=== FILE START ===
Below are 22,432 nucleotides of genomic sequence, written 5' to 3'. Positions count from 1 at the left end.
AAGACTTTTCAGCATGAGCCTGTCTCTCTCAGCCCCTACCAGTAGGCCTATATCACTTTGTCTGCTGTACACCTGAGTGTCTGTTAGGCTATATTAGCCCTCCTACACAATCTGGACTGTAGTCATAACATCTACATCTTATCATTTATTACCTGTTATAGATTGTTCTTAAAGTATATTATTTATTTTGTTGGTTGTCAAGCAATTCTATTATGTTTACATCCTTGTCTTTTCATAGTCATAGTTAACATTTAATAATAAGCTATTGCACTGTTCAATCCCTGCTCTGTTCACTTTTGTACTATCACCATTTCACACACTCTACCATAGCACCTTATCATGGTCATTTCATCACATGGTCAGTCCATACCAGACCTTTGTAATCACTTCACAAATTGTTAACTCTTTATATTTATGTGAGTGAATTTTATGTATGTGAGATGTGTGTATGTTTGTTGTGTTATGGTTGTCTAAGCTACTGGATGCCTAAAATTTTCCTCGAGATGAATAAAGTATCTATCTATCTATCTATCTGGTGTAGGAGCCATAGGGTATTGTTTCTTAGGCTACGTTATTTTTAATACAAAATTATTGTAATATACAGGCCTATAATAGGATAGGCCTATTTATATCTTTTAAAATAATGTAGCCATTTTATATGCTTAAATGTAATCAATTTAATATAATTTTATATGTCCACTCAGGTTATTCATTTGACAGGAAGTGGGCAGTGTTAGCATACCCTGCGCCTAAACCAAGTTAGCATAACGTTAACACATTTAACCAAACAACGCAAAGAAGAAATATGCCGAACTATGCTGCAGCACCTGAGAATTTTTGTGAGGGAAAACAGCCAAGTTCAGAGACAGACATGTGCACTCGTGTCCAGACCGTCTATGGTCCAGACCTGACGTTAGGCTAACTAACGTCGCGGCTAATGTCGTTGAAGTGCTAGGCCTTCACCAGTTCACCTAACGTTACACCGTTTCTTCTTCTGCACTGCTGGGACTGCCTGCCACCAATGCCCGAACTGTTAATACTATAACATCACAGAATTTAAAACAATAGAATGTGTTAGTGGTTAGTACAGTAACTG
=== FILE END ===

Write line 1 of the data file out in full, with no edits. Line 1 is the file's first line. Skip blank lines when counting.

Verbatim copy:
Below are 22,432 nucleotides of genomic sequence, written 5' to 3'. Positions count from 1 at the left end.